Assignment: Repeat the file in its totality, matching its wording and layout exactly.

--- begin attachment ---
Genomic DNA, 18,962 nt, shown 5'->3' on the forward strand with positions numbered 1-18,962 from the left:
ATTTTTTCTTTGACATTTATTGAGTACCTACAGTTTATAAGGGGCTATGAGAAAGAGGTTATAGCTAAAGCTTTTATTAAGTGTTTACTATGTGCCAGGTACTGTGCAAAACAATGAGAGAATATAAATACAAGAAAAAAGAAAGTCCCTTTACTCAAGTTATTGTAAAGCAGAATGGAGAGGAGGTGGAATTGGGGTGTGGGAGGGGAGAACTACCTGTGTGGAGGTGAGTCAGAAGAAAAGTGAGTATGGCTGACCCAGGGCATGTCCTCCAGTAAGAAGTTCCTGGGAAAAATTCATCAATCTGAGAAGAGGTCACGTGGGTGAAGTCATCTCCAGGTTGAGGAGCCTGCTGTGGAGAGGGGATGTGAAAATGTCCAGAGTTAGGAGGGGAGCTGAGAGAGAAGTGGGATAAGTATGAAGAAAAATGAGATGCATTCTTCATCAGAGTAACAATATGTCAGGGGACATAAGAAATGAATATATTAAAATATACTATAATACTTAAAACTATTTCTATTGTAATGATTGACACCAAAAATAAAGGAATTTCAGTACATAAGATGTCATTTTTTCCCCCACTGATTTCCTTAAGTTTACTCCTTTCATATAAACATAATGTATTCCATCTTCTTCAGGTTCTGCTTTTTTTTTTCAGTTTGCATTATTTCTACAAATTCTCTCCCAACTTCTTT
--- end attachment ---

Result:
Genomic DNA, 18,962 nt, shown 5'->3' on the forward strand with positions numbered 1-18,962 from the left:
ATTTTTTCTTTGACATTTATTGAGTACCTACAGTTTATAAGGGGCTATGAGAAAGAGGTTATAGCTAAAGCTTTTATTAAGTGTTTACTATGTGCCAGGTACTGTGCAAAACAATGAGAGAATATAAATACAAGAAAAAAGAAAGTCCCTTTACTCAAGTTATTGTAAAGCAGAATGGAGAGGAGGTGGAATTGGGGTGTGGGAGGGGAGAACTACCTGTGTGGAGGTGAGTCAGAAGAAAAGTGAGTATGGCTGACCCAGGGCATGTCCTCCAGTAAGAAGTTCCTGGGAAAAATTCATCAATCTGAGAAGAGGTCACGTGGGTGAAGTCATCTCCAGGTTGAGGAGCCTGCTGTGGAGAGGGGATGTGAAAATGTCCAGAGTTAGGAGGGGAGCTGAGAGAGAAGTGGGATAAGTATGAAGAAAAATGAGATGCATTCTTCATCAGAGTAACAATATGTCAGGGGACATAAGAAATGAATATATTAAAATATACTATAATACTTAAAACTATTTCTATTGTAATGATTGACACCAAAAATAAAGGAATTTCAGTACATAAGATGTCATTTTTTCCCCCACTGATTTCCTTAAGTTTACTCCTTTCATATAAACATAATGTATTCCATCTTCTTCAGGTTCTGCTTTTTTTTTTCAGTTTGCATTATTTCTACAAATTCTCTCCCAACTTCTTT